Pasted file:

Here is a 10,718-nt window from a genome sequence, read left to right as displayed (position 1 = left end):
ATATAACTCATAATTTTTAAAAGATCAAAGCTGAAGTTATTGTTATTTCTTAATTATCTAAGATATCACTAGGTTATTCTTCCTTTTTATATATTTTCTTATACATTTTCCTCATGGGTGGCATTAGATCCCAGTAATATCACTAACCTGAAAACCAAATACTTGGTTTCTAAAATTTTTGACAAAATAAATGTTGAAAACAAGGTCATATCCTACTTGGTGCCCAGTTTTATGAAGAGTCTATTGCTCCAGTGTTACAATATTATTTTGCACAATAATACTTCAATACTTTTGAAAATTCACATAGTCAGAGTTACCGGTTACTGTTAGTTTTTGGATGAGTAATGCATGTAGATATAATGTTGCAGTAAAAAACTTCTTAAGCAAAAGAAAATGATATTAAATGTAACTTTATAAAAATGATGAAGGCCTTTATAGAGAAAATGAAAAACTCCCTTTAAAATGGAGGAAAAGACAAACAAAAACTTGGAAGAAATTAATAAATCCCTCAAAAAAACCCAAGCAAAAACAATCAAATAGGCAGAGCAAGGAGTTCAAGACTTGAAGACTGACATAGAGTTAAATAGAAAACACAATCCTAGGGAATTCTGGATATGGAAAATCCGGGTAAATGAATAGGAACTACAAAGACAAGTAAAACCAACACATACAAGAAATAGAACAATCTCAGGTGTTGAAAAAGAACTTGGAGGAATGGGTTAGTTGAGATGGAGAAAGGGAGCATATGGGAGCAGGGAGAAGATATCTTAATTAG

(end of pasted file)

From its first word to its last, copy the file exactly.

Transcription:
Here is a 10,718-nt window from a genome sequence, read left to right as displayed (position 1 = left end):
ATATAACTCATAATTTTTAAAAGATCAAAGCTGAAGTTATTGTTATTTCTTAATTATCTAAGATATCACTAGGTTATTCTTCCTTTTTATATATTTTCTTATACATTTTCCTCATGGGTGGCATTAGATCCCAGTAATATCACTAACCTGAAAACCAAATACTTGGTTTCTAAAATTTTTGACAAAATAAATGTTGAAAACAAGGTCATATCCTACTTGGTGCCCAGTTTTATGAAGAGTCTATTGCTCCAGTGTTACAATATTATTTTGCACAATAATACTTCAATACTTTTGAAAATTCACATAGTCAGAGTTACCGGTTACTGTTAGTTTTTGGATGAGTAATGCATGTAGATATAATGTTGCAGTAAAAAACTTCTTAAGCAAAAGAAAATGATATTAAATGTAACTTTATAAAAATGATGAAGGCCTTTATAGAGAAAATGAAAAACTCCCTTTAAAATGGAGGAAAAGACAAACAAAAACTTGGAAGAAATTAATAAATCCCTCAAAAAAACCCAAGCAAAAACAATCAAATAGGCAGAGCAAGGAGTTCAAGACTTGAAGACTGACATAGAGTTAAATAGAAAACACAATCCTAGGGAATTCTGGATATGGAAAATCCGGGTAAATGAATAGGAACTACAAAGACAAGTAAAACCAACACATACAAGAAATAGAACAATCTCAGGTGTTGAAAAAGAACTTGGAGGAATGGGTTAGTTGAGATGGAGAAAGGGAGCATATGGGAGCAGGGAGAAGATATCTTAATTAG